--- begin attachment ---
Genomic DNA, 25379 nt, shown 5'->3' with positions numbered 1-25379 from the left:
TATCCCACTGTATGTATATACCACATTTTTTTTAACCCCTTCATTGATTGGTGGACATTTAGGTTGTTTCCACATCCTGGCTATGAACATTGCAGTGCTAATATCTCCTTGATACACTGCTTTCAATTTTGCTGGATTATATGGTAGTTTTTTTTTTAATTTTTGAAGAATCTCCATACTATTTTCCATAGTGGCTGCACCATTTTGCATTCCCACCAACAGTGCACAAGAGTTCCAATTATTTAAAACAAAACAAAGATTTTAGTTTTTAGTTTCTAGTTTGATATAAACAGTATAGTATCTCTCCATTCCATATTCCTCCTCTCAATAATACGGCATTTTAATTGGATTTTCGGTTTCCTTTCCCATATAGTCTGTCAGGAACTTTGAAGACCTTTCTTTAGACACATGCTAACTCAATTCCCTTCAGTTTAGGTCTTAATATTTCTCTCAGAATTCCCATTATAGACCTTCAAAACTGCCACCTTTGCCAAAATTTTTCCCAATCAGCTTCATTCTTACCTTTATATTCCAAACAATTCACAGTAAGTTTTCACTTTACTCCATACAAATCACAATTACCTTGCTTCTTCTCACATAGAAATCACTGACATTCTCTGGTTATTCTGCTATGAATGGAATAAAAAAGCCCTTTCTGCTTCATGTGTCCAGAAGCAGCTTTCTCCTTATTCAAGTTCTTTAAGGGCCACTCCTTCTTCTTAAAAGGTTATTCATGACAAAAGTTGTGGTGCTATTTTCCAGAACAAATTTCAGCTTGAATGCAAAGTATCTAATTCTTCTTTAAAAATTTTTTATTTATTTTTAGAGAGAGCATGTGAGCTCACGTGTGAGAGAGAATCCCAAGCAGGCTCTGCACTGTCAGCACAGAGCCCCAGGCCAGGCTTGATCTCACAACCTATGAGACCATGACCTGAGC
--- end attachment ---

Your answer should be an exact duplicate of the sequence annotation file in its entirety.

Genomic DNA, 25379 nt, shown 5'->3' with positions numbered 1-25379 from the left:
TATCCCACTGTATGTATATACCACATTTTTTTTAACCCCTTCATTGATTGGTGGACATTTAGGTTGTTTCCACATCCTGGCTATGAACATTGCAGTGCTAATATCTCCTTGATACACTGCTTTCAATTTTGCTGGATTATATGGTAGTTTTTTTTTTAATTTTTGAAGAATCTCCATACTATTTTCCATAGTGGCTGCACCATTTTGCATTCCCACCAACAGTGCACAAGAGTTCCAATTATTTAAAACAAAACAAAGATTTTAGTTTTTAGTTTCTAGTTTGATATAAACAGTATAGTATCTCTCCATTCCATATTCCTCCTCTCAATAATACGGCATTTTAATTGGATTTTCGGTTTCCTTTCCCATATAGTCTGTCAGGAACTTTGAAGACCTTTCTTTAGACACATGCTAACTCAATTCCCTTCAGTTTAGGTCTTAATATTTCTCTCAGAATTCCCATTATAGACCTTCAAAACTGCCACCTTTGCCAAAATTTTTCCCAATCAGCTTCATTCTTACCTTTATATTCCAAACAATTCACAGTAAGTTTTCACTTTACTCCATACAAATCACAATTACCTTGCTTCTTCTCACATAGAAATCACTGACATTCTCTGGTTATTCTGCTATGAATGGAATAAAAAAGCCCTTTCTGCTTCATGTGTCCAGAAGCAGCTTTCTCCTTATTCAAGTTCTTTAAGGGCCACTCCTTCTTCTTAAAAGGTTATTCATGACAAAAGTTGTGGTGCTATTTTCCAGAACAAATTTCAGCTTGAATGCAAAGTATCTAATTCTTCTTTAAAAATTTTTTATTTATTTTTAGAGAGAGCATGTGAGCTCACGTGTGAGAGAGAATCCCAAGCAGGCTCTGCACTGTCAGCACAGAGCCCCAGGCCAGGCTTGATCTCACAACCTATGAGACCATGACCTGAGC